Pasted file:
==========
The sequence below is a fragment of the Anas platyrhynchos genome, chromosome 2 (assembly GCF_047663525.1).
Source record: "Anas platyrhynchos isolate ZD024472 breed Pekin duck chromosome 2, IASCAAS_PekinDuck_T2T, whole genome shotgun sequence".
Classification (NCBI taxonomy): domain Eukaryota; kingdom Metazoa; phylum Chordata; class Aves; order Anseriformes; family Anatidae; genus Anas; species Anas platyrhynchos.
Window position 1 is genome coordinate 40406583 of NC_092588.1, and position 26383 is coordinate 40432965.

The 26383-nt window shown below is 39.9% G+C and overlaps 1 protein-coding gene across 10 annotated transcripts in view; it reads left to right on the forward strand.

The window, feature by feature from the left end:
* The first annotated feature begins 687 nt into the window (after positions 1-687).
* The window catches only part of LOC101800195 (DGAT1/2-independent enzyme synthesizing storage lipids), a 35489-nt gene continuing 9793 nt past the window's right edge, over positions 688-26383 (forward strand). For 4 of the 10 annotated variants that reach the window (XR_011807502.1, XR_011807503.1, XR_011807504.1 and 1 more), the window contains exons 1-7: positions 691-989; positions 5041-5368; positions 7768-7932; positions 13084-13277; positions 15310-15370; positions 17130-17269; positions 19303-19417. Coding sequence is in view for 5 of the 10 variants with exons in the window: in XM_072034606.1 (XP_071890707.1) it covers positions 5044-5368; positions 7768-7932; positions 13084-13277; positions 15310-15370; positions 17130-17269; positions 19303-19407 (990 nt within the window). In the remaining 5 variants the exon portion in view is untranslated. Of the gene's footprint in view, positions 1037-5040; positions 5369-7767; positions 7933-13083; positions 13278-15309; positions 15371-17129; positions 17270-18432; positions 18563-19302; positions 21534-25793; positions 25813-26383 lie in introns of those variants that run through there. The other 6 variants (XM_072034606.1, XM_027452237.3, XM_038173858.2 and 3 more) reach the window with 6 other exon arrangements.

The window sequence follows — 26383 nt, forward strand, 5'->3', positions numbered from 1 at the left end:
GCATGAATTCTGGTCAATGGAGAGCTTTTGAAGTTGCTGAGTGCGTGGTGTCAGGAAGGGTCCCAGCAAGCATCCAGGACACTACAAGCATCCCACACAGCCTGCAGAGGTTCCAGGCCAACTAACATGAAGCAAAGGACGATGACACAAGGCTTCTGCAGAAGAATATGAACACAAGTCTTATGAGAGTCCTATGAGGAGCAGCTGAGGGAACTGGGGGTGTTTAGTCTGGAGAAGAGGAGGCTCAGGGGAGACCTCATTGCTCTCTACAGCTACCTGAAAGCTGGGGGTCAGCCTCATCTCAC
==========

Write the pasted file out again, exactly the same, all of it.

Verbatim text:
The sequence below is a fragment of the Anas platyrhynchos genome, chromosome 2 (assembly GCF_047663525.1).
Source record: "Anas platyrhynchos isolate ZD024472 breed Pekin duck chromosome 2, IASCAAS_PekinDuck_T2T, whole genome shotgun sequence".
Classification (NCBI taxonomy): domain Eukaryota; kingdom Metazoa; phylum Chordata; class Aves; order Anseriformes; family Anatidae; genus Anas; species Anas platyrhynchos.
Window position 1 is genome coordinate 40406583 of NC_092588.1, and position 26383 is coordinate 40432965.

The 26383-nt window shown below is 39.9% G+C and overlaps 1 protein-coding gene across 10 annotated transcripts in view; it reads left to right on the forward strand.

The window, feature by feature from the left end:
* The first annotated feature begins 687 nt into the window (after positions 1-687).
* The window catches only part of LOC101800195 (DGAT1/2-independent enzyme synthesizing storage lipids), a 35489-nt gene continuing 9793 nt past the window's right edge, over positions 688-26383 (forward strand). For 4 of the 10 annotated variants that reach the window (XR_011807502.1, XR_011807503.1, XR_011807504.1 and 1 more), the window contains exons 1-7: positions 691-989; positions 5041-5368; positions 7768-7932; positions 13084-13277; positions 15310-15370; positions 17130-17269; positions 19303-19417. Coding sequence is in view for 5 of the 10 variants with exons in the window: in XM_072034606.1 (XP_071890707.1) it covers positions 5044-5368; positions 7768-7932; positions 13084-13277; positions 15310-15370; positions 17130-17269; positions 19303-19407 (990 nt within the window). In the remaining 5 variants the exon portion in view is untranslated. Of the gene's footprint in view, positions 1037-5040; positions 5369-7767; positions 7933-13083; positions 13278-15309; positions 15371-17129; positions 17270-18432; positions 18563-19302; positions 21534-25793; positions 25813-26383 lie in introns of those variants that run through there. The other 6 variants (XM_072034606.1, XM_027452237.3, XM_038173858.2 and 3 more) reach the window with 6 other exon arrangements.

The window sequence follows — 26383 nt, forward strand, 5'->3', positions numbered from 1 at the left end:
GCATGAATTCTGGTCAATGGAGAGCTTTTGAAGTTGCTGAGTGCGTGGTGTCAGGAAGGGTCCCAGCAAGCATCCAGGACACTACAAGCATCCCACACAGCCTGCAGAGGTTCCAGGCCAACTAACATGAAGCAAAGGACGATGACACAAGGCTTCTGCAGAAGAATATGAACACAAGTCTTATGAGAGTCCTATGAGGAGCAGCTGAGGGAACTGGGGGTGTTTAGTCTGGAGAAGAGGAGGCTCAGGGGAGACCTCATTGCTCTCTACAGCTACCTGAAAGCTGGGGGTCAGCCTCATCTCAC